Chemical shift values, coupling constants, areas are extracted for each spin system, i.e., a collection of signals that came from a particular nucleus in a particular chemical environment. Repeating this procedure for all signals in the NMR spectra gives information about the chemical composition of the sample and also dynamics such as motion and interaction between different chemicals in the samples. Spectral libraries are available. Often NMR spectroscopy is used for determining the content and purity of a sample. The NMR spectra of a sample are not the same at different magnetic field strengths. Especially below 200 MHz, the spectra are often very complex because the separation of resonance frequencies of the nuclei are no longer small compared to coupling strengths. Above 300 MHz these effects are often absent (high field NMR). Trained NMR spectroscopists can interpret a NMR spectrum in a few seconds for simple molecules.

Advanced NMR spectroscopy

As the relaxation time in NMR spectroscopy is relatively long (~ seconds) and the pulse durations relatively short (~ microseconds), the sample "remembers" any incident pulse for long enough to be able to subject it to additional pulse without it "forgetting" the previous pulses. Thus, it is possible to put many different pulses into the samples at different time intervals to carefully manipulate the magnetization of the sample ("spin acrobatics"). This can help to measure complex interactions between thousands of nuclei that are commonly found in biological macromolecules such as proteins. In biomolecular NMR spectroscopy, the pulse trains are very complex and give rise to multidimensional NMR. The interpretation of these spectra can take months.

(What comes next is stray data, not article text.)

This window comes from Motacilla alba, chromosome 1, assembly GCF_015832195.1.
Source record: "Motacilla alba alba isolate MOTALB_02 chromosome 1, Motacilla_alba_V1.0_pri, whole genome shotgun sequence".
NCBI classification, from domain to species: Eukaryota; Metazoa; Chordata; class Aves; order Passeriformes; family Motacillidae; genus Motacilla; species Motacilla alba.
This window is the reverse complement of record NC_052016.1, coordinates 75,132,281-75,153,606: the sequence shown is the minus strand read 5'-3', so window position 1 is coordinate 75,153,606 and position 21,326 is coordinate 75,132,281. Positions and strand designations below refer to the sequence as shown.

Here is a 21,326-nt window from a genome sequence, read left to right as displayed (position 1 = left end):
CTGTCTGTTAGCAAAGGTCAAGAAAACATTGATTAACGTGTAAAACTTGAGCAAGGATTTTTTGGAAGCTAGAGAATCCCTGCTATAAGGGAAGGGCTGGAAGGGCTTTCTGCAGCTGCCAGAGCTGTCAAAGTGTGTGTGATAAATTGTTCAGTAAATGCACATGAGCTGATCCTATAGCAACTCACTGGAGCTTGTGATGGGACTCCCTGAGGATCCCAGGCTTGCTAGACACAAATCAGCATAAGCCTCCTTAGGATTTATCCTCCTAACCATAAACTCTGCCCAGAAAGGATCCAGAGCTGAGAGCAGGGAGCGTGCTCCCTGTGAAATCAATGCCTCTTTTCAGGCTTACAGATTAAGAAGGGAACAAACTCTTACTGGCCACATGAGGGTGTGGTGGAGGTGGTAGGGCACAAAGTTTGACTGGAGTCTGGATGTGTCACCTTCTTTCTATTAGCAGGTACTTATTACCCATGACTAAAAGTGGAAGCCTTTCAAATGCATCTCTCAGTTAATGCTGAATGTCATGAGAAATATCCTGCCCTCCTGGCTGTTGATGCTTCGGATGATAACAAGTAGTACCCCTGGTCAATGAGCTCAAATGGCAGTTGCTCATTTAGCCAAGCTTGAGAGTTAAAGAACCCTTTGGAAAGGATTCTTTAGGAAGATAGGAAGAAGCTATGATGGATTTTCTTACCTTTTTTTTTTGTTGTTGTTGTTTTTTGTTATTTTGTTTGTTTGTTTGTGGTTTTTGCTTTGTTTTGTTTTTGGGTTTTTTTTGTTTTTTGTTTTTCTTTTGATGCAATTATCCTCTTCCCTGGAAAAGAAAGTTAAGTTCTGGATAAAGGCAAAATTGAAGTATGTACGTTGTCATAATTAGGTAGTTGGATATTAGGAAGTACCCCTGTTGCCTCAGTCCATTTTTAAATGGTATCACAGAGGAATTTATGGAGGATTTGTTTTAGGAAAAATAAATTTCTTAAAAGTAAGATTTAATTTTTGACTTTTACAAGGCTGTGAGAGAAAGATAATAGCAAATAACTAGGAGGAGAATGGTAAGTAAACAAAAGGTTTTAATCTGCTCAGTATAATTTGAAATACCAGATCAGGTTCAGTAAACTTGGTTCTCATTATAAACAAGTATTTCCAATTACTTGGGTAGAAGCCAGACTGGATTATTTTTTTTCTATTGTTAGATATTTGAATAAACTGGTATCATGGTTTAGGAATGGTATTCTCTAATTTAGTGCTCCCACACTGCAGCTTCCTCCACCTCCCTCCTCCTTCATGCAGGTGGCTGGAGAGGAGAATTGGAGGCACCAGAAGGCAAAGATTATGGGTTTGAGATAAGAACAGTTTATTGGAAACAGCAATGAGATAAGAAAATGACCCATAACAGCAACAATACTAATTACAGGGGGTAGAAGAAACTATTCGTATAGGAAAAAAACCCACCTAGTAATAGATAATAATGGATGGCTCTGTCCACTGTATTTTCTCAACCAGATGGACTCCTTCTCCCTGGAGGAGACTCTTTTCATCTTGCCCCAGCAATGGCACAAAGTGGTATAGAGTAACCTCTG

Some mathematics.

The mathematics of describing magnetic resonance is very complex and few people ever attempt to describe the phenomena accurately and in detail. That is regrettable, but results in the observation that few physicists remain in the field, although the field was initially dominated by physicists. NMR is inherently a quantum phenomenon that cannot be explained classically. It a quantum-based effect of the interactions between magnetic and electric fields, that is a relativistic/quantum extension of the Maxwell equations, such as quantum field theory, and that needs to be considered for even the most basic interpretation.

To give some idea how to approach the problem, the problem is to find the solution of the Hamiltonian of the system (whose eigenstates in the wavefunction basis are the allowed energies):

H = βNI⋅gN⋅H + βS⋅g⋅H + Hel + HCF + λL⋅S + HSS + ∑S⋅A⋅I + HH + HQ